Swinging Doors

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I recall standing inside the military courtroom, amazed at the resolve and defiance I saw in the expression worn by the Palestinian defendant.

The small room was packed with military personnel:  a judge, prosecutor, military police, and my unit – a squad of reservists entrusted with securing the perimeter. We were not doing a very good job of it, since we were more interested in the proceedings themselves. We were in an enclosed section, within a well guarded base, and after all, it wasn’t every day we got the chance to witness a terrorist on trial.

We were standing in our uniforms, armed. The man on trial was handcuffed and wearing a uniform of his own – brown prisoner clothes.  Funnily enough, instead of listening to the legal discussion at hand, I was transfixed by the subject of this discussion. I was staring at him, when suddenly he looked in my direction, and for one brief moment, our eyes met. In his eyes, I saw calmness and acceptance; in my gut I felt fear and panic. Despite the obvious predicament he was in – I was the one in peril.

After it was all finished, and as we were leaving the courtroom, I overheard an aide of the prosecutor saying to his boss: “another bargaining chip for the system”. Later I learned that the Palestinian on trial had been arrested for throwing stones during a riot on the outskirts of Ramallah. He was sentenced to five years of imprisonment.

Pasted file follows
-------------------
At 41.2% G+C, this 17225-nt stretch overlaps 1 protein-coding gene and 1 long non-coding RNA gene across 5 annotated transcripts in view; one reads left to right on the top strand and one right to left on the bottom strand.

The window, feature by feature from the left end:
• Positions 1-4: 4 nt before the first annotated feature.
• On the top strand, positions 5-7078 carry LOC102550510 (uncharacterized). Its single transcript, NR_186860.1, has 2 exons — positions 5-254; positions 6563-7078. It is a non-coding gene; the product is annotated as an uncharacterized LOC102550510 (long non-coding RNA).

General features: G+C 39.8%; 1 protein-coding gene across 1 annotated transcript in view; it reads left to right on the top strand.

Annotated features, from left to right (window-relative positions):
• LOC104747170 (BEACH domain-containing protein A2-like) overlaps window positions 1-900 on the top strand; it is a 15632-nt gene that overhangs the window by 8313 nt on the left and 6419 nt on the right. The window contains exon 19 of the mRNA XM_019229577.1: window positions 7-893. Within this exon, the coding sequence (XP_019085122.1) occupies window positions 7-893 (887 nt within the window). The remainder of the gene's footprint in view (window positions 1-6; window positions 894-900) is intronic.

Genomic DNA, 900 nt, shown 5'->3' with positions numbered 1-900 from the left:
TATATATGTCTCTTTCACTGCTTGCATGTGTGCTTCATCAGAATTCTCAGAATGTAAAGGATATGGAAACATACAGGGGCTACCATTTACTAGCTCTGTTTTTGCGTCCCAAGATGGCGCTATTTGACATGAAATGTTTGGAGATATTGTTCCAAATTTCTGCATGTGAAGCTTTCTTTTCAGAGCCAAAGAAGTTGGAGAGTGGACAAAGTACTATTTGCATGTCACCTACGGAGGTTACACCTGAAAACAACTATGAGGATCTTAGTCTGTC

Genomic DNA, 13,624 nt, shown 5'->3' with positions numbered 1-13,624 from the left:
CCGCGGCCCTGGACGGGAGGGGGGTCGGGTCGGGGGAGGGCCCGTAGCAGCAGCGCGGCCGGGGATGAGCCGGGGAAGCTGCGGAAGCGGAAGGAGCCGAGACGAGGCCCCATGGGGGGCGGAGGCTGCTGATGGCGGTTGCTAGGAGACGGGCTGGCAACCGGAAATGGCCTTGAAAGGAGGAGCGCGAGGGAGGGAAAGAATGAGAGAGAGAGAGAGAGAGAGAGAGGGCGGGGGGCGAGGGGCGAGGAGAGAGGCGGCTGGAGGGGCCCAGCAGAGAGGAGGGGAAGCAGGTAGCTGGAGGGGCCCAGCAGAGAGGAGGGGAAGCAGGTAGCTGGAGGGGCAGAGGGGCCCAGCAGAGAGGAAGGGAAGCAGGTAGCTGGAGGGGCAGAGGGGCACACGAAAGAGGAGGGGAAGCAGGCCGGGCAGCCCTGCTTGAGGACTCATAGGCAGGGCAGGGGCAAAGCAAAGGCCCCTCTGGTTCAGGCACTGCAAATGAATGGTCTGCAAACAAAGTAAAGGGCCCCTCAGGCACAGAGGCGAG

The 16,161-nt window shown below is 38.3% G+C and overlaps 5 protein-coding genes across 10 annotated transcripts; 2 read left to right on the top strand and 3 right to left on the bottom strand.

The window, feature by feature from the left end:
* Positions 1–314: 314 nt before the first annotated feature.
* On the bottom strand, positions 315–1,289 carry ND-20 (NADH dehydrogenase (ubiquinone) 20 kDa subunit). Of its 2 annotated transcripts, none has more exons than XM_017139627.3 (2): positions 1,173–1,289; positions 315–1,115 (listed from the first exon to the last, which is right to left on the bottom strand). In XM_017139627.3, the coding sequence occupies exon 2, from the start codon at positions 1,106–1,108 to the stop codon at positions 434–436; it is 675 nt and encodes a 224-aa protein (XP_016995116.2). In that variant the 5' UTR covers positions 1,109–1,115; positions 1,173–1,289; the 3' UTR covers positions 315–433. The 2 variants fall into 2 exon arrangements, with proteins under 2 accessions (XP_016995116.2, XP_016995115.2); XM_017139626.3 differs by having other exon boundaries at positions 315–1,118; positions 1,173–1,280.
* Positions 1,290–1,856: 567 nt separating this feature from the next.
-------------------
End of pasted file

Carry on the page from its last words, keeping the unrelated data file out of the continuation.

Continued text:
Israeli jails are brimming with Palestinian prisoners. Some prisoners, like in this case, are imprisoned for light offenses, while others are termed as being “with blood on their hands”, meaning they were found to be directly or indirectly responsible for the death of Israelis. As a nation that has experienced war and terrorist attacks by the score, Israel finds it extremely hard to come to terms with releasing this latter type of prisoners. Imprisonment is meant to provide a minimum amount of justice to the victims.  Canceling this measure of punishment is presenting them with a cruel world indeed.

This morning, the Israeli government convened to approve the release of one hundred and four Palestinian prisoners, thus fulfilling Israel’s part of the deal to renew the peace process.  This is not the first time Israel has decided to release Palestinian prisoners, and just like in the previous cases, the Israeli public as a whole is finding it difficult to come to terms with the decision. It is also not the first time a so-called red line is being crossed in such a deal. Israel now releases Palestinians of every age, and to every geographic location. In this deal Israel is breaking the red line of not releasing prisoners with Israeli citizenship.

Ultimately, there is no way the feelings of a family who have lost a loved one at the hands of one of the prisoners to be released can be assuaged. Yet, also ultimately, there is no way Netanyahu could and should have made a different decision. We are running a marathon and not a one-hundred meter race. On this long run, getting the peace process back on track is of the utmost importance for Israel’s international and regional stance. The pain suffered by the families of the victims should be respected, but Israelis should not limit their reasoning to the unpleasant images of prisoners claiming victory.  With a third Intifada looming in the background, and growing diplomatic isolation, Netanyahu made a difficult decision in an impossible reality.

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